Regression analysis examines whether the regression residuals, i.e., the deviation between the predicted and the actual values, are randomly distributed or exhibit a regularity that is not yet explained by the regression model.
A common measure of model accuracy is the mean squared error. (Hoffmann, F., Bertram, T., Mikut, R., Reischl, M., & Nelles, O. (2019). Benchmarking in classification and regression. *WIREs Data Mining and Knowledge Discovery, 9*(5), e1318. doi:10.1002/widm.1318)

This is calculated as follows:

The MSE describes the average squared deviation between the predicted values and the actual values. The aim is to achieve the smallest possible value. This measure is particularly useful because it expresses the errors in the unity of the target variable. Larger deviations are penalized more by squaring than smaller ones.

However, this can be a disadvantage at the same time, since the MSE is prone to outliers due to the squaring of the errors. A few very large errors can greatly increase the MSE, even if most predictions are accurate.

## Summary

In summary, the Mean Squared Error (MSE) is a critical metric in regression analysis, assessing the goodness of fit and predictive accuracy of a regression model, especially with unseen data. It quantifies model accuracy by calculating the average squared deviation between predicted and actual values, with the goal of minimizing this value. The MSE is valuable because it expresses errors in the same units as the target variable, but it can be sensitive to outliers, as large errors have a disproportionate impact due to the squaring.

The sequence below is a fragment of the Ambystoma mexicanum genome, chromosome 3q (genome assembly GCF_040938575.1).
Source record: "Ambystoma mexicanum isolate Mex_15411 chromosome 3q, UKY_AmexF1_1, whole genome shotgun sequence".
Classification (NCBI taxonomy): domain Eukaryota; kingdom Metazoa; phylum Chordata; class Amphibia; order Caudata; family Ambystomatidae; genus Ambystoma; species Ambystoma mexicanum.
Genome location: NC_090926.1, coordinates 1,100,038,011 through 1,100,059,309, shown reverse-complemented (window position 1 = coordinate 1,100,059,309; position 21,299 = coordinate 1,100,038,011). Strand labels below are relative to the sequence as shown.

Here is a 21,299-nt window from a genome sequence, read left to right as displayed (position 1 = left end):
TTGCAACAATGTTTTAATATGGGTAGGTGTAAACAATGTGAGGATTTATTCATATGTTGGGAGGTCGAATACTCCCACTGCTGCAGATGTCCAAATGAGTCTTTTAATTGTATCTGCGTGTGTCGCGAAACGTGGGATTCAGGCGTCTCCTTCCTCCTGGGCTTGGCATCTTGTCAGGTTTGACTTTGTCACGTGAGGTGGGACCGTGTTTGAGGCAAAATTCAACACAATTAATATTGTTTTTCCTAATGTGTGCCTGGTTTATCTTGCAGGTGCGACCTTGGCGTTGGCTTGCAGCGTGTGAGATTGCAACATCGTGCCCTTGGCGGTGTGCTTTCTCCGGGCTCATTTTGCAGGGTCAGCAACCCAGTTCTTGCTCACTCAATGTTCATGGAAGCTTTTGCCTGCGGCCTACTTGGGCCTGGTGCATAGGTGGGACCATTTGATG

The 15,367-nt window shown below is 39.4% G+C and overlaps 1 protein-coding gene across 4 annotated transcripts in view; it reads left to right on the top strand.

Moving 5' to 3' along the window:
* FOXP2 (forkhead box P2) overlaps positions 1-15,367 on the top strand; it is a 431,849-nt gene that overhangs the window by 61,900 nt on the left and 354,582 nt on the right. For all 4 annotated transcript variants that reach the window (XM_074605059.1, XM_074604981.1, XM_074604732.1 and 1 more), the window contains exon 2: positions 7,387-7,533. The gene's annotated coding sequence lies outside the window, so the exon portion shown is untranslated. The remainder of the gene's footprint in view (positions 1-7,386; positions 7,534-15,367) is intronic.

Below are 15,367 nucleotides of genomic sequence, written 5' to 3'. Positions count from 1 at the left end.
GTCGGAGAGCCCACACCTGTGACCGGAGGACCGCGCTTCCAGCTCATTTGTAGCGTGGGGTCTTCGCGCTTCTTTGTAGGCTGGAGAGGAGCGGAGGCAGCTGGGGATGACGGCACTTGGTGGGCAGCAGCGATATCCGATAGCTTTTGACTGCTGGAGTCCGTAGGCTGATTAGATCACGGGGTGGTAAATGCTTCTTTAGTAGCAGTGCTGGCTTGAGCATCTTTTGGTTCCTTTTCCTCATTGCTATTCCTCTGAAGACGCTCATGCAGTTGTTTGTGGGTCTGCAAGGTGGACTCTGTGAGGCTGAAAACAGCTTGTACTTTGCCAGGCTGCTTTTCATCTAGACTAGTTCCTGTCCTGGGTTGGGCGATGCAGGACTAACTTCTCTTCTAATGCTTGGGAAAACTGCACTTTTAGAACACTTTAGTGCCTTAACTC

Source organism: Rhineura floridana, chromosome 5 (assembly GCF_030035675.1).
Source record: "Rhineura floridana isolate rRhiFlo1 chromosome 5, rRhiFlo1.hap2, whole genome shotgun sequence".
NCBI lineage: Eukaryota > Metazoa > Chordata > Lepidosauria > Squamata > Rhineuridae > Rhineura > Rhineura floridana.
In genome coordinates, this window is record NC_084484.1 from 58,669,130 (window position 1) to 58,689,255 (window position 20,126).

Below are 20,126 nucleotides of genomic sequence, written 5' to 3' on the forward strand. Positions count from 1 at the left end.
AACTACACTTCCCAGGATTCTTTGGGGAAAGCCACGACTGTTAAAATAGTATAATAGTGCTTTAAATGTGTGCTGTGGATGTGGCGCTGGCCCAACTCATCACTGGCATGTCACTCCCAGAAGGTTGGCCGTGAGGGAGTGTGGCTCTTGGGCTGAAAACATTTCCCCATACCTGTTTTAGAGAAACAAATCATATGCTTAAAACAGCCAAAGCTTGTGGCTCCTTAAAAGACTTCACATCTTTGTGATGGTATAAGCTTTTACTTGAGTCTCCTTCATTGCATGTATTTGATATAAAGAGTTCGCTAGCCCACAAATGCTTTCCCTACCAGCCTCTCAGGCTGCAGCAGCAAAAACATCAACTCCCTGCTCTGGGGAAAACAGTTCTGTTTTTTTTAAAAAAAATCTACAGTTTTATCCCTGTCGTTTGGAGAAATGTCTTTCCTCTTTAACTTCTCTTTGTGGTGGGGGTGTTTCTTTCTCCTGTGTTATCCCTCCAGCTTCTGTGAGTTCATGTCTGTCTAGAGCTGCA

# Conclusion

In summary, these seven crucial evaluation parameters are fundamental tools in the realm of data analysis and regression evaluation. Each parameter serves a specific purpose, and their interplay offers a comprehensive understanding of the underlying data relationships and model performance.

**Correlation Analysis** reveals linear relationships between quantitative variables, quantifying the strength and direction of these associations. While a correlation coefficient of +1 indicates a perfect positive linear relationship, -1 signifies a perfect negative linear relationship, and 0 denotes no linear relationship.

**Chi² Contingency Analysis** is invaluable for assessing associations between categorical variables. By comparing observed and expected frequencies, this test unveils significant dependencies within cross-category data.

**p-Value Analysis** is a critical tool for hypothesis testing.
It quantifies the likelihood that observed differences or correlations are due to random chance. Typically, a significance level of 0.05 is used, and if the p-value falls below this threshold, it suggests genuine associations.

**The Kolmogorov-Smirnov Test** evaluates the goodness of fit between observed data and assumed distributions. Frequently employed to assess data normality, it yields a p-value. A low p-value implies a departure from the theoretical distribution.

**R² Coefficient of Determination** quantifies the proportion of variance explained by regression models, offering insights into predictive success, irrespective of data distribution.

**Explained Variance Score (EVS)** assesses prediction quality in regression models for continuous data. It measures how well a model’s predictions explain variance in the observed data.

**Mean Squared Error (MSE)** is a pivotal metric for regression model accuracy. It computes the average squared deviation between predicted and actual values, emphasizing the minimization of errors.

These parameters collectively empower analysts, researchers, and data scientists to unlock meaningful insights, make informed decisions, and construct robust predictive models. Understanding their applications and relationships enhances our ability to navigate the intricate landscape of data analysis effectively.